Python Patterns: Enum
Things often come in sets, for example, States, Pokémon, Playing cards, etc.
Each set has items that belong to them (like California, Charizard, Jack of Clubs) and checking if an item is a valid member is a common task. Some collections (playing cards, for example) are also orderable; twos come before fives which come before Kings.
There are many ways to represent members from these sets in Python:
- Unique string:
class Pokemon: ...
- Tuples (or namedtuples):
"PR" a valid state? Is
Pokemon("Digimon") a member of Pokemon? Is
("Lotus", "Black") a playing card? We could keep a separate
set() of all valid members to check, but then we have to maintain it.
Thankfully, Python provides a way to create these sets and their members at the same time: enumerations, or enums.
Without using enums we might implement a standard playing card as follows:
This class works with the standard comparison operators, but to do so we had to write a bit of an annoying
__rank_to_value() function; otherwise Aces and Kings would be tough to compare to 2s and 3s!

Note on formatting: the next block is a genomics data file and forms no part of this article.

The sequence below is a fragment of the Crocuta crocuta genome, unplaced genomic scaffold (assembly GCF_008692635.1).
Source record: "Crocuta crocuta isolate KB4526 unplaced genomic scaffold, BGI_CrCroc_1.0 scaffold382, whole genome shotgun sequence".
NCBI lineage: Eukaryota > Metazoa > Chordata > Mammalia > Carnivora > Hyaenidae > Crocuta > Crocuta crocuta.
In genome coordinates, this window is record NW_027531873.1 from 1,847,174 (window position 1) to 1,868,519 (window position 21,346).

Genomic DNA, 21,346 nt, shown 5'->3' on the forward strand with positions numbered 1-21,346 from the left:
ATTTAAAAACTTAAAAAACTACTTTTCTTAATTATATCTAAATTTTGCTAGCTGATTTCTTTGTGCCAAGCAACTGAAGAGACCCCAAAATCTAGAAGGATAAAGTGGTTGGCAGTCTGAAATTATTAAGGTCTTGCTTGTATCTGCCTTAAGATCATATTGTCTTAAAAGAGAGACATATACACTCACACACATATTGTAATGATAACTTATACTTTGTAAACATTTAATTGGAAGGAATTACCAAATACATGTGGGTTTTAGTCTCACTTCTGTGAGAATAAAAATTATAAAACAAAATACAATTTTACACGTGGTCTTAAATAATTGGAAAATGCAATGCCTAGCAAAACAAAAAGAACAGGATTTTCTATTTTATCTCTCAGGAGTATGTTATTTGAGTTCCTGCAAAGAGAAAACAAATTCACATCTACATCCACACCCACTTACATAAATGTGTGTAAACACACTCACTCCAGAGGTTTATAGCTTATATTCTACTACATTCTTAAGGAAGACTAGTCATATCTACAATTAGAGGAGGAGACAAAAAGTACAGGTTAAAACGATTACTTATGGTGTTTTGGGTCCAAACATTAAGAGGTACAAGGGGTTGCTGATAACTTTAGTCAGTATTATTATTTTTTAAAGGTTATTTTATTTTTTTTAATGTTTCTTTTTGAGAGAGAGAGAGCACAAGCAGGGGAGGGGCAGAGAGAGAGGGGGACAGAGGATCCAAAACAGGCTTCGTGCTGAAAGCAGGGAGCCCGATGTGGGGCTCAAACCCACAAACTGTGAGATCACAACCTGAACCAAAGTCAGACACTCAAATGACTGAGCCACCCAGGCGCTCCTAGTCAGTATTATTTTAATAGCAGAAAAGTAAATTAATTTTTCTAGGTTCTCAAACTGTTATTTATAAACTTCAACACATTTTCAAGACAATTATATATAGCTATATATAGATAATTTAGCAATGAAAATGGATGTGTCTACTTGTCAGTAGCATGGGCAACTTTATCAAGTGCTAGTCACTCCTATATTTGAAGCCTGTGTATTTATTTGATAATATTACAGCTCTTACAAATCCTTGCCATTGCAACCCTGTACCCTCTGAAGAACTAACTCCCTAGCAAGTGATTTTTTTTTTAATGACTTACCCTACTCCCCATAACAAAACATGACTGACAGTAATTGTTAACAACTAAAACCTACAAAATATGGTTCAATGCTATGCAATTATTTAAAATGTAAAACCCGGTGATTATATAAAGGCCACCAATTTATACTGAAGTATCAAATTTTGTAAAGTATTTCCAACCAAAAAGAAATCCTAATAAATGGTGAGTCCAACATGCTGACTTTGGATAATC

With that done, we can now declare cards easily enough:
Did you catch all the errors? We could write some error checking in the class, but it would again be a bit tedious. Instead, let’s implement this using enums. Enums will let us represent the suits and ranks, check that they are valid, and order based on value, without writing a lot of extra code.
Playing Cards with Enums
An enum has exactly the properties we want:
- We can test membership, so only real suits and ranks are allowed.
- We can order them, so we know that King > Jack > Ten.
First, we define the suits:
auto() sets the values and insures that they are unique. The members are not orderable (so
CardSuit.CLUBS > CardSuit.DIAMONDS will raise an error), but do have equality (so
CardSuit.CLUBS != CardSuit.DIAMONDS works). We can also test membership easily, allowing us to ensure only valid suits are accepted.
An example of some of the properties:
Second, we define a
CardValue, this time using
IntEnum because we want the values to be comparable.
IntEnums are orderable so
CardRank.TEN < CardRank.KING. The decorator
@unique adds a check that makes sure we haven’t double assigned any values.
Now the card class is easy to implement:
It is now much easier to catch errors in our card definitions:
Not only are they obvious by eye (
"Stars" is clearly not a
CardSuit), but the runtime will even raise an error!